Articles From Our Weekly Church Bulletins

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Sunday, April 24, 2016

On the Two Thieves Crucified with Jesus 
A reflection by Fr. Patrick Henry Reardon 
(Daily Reflections, Friday, November 26)

Referring to the two thieves who died on either side of Jesus, St. Mark records that "those who were crucified with Him reviled Him" (15:32). At least they did so for some time. During the course of the afternoon, however, one of them came to think better of the matter, as he watched our Lord hang there in patience, praying for His enemies. 

This profoundly moving scene is best considered, I believe, within both its immediate and its wider context in the Gospel of Luke. Three considerations suggest themselves with respect to Luke's immediate context. First, this scene with the thieves is the second of three times that Jesus is pronounced innocent. Pilate and Herod make the first pronouncement (23:14ø15), and the third will issue from the lips of the centurion under the Cross (23:47). This verdict of the second thief, then, is added to the chorus of those who profess Jesus to be executed unjustly (23:41). (click here to continue reading....)


Sunday, April 17, 2016

Water Rescue - On the Ark of Noah, and the Ark of Moses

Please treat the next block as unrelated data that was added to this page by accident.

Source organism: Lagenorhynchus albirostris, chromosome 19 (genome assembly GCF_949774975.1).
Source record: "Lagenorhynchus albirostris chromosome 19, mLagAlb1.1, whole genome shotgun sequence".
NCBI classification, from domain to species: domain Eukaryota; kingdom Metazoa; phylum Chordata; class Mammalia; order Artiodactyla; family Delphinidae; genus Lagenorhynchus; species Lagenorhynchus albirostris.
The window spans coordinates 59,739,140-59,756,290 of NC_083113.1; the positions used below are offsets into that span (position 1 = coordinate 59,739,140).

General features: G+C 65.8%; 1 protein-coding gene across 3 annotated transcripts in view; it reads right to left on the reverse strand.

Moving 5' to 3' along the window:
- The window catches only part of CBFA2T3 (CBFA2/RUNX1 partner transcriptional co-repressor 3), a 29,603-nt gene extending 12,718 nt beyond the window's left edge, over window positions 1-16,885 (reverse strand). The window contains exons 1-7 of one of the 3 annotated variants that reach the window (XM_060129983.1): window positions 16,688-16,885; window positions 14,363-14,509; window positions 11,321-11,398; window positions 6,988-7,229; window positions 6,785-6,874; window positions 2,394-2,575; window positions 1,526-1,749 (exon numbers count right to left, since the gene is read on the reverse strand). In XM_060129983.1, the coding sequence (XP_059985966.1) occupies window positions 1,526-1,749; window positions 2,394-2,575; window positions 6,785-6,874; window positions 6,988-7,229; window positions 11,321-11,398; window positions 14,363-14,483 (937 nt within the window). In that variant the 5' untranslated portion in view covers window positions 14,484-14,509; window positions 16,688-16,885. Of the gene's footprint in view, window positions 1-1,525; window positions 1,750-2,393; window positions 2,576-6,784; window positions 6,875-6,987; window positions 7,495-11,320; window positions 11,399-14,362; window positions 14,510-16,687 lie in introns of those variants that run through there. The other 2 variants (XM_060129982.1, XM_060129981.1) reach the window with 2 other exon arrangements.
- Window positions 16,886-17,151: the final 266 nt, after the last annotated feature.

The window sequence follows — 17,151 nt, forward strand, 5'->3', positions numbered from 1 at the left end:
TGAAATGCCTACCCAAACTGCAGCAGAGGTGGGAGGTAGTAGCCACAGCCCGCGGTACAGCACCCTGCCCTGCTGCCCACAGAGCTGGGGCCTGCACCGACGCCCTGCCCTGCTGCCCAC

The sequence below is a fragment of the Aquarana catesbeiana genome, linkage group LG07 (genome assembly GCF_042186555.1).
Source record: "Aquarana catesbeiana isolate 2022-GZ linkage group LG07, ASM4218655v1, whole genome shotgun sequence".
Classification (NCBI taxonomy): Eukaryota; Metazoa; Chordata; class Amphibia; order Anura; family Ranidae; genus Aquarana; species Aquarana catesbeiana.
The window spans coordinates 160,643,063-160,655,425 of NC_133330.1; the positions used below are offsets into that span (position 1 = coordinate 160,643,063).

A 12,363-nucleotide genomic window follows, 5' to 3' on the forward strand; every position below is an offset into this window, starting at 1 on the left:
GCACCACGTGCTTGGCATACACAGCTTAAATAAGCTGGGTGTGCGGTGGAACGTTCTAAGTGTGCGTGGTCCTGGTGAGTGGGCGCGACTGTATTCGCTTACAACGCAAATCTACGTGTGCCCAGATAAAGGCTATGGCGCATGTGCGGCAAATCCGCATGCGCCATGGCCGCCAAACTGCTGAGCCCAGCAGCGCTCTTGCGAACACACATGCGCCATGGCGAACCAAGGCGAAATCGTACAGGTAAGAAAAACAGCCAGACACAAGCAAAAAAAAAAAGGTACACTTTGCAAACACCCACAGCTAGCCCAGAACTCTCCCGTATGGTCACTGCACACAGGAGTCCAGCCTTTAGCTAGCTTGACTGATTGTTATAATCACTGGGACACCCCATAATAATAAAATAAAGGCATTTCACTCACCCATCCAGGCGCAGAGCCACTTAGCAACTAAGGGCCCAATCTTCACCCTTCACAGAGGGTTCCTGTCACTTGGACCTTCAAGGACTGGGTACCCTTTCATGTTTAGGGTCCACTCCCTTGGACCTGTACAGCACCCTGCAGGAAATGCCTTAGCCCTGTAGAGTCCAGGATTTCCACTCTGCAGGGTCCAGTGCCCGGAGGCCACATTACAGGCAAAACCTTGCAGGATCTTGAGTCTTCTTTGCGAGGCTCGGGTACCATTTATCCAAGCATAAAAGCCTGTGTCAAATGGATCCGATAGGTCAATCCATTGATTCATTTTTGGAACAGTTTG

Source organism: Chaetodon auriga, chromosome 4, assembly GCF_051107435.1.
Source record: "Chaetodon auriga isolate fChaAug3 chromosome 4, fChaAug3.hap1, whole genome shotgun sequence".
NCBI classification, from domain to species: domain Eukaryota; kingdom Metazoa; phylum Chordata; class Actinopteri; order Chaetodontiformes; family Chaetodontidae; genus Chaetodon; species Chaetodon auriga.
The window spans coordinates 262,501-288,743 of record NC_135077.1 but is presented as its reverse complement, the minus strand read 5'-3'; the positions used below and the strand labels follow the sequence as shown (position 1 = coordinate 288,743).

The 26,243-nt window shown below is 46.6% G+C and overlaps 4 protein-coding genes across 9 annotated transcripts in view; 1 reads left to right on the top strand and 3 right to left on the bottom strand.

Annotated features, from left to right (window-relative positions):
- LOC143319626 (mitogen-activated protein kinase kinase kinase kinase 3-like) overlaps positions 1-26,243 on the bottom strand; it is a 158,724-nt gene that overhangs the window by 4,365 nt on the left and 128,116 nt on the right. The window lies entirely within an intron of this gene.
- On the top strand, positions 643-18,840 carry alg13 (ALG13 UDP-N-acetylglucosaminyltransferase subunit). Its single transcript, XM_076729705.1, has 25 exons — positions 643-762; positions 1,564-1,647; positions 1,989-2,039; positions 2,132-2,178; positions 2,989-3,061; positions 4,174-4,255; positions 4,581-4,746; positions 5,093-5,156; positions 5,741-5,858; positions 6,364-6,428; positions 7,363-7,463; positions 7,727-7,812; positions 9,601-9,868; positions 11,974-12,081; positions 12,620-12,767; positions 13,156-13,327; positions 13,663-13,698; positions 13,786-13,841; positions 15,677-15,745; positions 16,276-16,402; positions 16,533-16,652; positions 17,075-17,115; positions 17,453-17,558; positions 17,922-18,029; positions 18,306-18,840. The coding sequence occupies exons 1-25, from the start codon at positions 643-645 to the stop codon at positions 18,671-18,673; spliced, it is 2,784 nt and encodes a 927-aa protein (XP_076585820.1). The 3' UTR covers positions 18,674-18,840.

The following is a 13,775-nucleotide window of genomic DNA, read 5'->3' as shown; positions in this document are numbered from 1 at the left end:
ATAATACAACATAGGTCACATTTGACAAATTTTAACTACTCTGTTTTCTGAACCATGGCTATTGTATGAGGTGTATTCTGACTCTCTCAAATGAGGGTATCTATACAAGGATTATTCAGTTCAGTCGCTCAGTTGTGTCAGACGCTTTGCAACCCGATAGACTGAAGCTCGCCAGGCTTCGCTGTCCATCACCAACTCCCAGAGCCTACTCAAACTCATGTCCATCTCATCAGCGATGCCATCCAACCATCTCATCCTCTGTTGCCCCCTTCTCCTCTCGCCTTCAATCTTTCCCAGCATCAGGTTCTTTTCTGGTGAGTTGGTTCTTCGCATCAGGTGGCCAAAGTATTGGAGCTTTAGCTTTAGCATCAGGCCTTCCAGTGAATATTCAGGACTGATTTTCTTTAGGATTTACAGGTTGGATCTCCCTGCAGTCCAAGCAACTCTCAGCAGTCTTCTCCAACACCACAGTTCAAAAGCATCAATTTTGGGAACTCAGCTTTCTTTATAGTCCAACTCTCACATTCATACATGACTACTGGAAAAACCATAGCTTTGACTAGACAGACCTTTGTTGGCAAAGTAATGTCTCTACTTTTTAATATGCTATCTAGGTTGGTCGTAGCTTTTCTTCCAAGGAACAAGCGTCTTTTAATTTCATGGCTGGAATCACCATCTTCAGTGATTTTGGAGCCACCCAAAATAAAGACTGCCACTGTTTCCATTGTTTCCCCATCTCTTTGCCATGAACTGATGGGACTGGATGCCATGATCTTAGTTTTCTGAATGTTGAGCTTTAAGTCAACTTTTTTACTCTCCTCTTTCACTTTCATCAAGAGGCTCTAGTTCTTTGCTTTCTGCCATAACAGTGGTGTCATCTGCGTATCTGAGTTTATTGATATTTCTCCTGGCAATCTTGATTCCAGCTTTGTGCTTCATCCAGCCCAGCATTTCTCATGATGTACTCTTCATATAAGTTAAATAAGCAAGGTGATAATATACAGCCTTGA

A reflection by Fr. Patrick H. Reardon

    Even from apostolic times the Church has regarded the ark of Noah as a symbol rich in theological significance. St. Peter himself spoke of it in terms of salvation, referring to “the ark . . . in which a few, that is eight souls, were saved (diesothesan) through water.” He went on to speak of “an antitype which now saves (sozei) us: baptism” (1 Pet. 3:20–21). The Epistle to the Hebrews similarly treated of the ark in reference to salvation, saying that Noah “prepared an ark for the saving (soteria) of his household” (Heb. 11:7).

    Early Christian testimonies to this understanding follow suit.  For example, in the second century Justin Martyr saw the ark as a symbol of the Cross.  In the third century Cyprian of Carthage affirmed that "the one ark of Noah was a figure of the one Church" during the flood, that "baptism of the world in which it was purified and redeemed  (click here to continue reading....)


Sunday, April 3, 2016

Do You Know God?
From a reflection by Fr. Stephen Freeman

    Knowing God is much closer to knowing how to ride a bicycle than it is to knowing the multiplication table. God is not a fact – but neither is riding a bicycle. The insight of Orthodox Christianity, derived from Scripture and the “Traditioned” life of the Church, is that we know God through communion with Him. Christ’s words to His Father are filled with reference to this communion:

Father, I desire that they also whom You gave Me may be with Me where I am, that they may behold My glory which You have given Me; for You loved Me before the foundation of the world. O righteous Father! The world has not known You, but I have known You; and these have known that You sent Me. And I have declared to them Your name, and will declare it, that the love with which You loved Me may be in them, and I in them. (John 17:24-26)  (click here to continue reading....)